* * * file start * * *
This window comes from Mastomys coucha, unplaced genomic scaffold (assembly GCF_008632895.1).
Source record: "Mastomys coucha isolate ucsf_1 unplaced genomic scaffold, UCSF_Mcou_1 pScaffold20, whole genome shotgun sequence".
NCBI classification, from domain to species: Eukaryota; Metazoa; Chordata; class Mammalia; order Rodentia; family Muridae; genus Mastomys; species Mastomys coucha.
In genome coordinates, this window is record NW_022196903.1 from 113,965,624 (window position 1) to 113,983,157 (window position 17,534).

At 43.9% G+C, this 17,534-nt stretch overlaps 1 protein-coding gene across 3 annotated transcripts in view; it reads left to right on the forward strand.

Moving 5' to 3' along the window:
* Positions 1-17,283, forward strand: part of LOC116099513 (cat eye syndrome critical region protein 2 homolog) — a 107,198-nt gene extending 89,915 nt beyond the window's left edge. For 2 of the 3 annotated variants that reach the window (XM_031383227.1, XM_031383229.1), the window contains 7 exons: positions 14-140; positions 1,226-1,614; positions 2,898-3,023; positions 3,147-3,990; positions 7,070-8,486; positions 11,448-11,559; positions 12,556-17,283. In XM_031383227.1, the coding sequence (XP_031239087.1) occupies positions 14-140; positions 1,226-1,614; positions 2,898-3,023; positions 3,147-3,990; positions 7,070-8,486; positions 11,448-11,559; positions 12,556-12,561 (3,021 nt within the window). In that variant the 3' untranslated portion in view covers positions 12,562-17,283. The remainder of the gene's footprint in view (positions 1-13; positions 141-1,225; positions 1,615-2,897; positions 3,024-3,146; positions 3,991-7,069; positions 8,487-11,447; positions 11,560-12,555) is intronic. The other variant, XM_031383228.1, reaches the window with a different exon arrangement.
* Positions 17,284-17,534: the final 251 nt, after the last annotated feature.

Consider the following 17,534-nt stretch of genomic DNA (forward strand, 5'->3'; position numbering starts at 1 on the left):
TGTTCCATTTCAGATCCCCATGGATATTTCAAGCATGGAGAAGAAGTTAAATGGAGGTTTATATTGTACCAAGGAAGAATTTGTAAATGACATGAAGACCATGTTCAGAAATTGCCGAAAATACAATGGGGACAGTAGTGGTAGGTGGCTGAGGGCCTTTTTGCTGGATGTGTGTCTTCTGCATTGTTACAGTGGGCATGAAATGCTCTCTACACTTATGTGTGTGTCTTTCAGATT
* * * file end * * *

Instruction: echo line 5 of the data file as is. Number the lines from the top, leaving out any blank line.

At 43.9% G+C, this 17,534-nt stretch overlaps 1 protein-coding gene across 3 annotated transcripts in view; it reads left to right on the forward strand.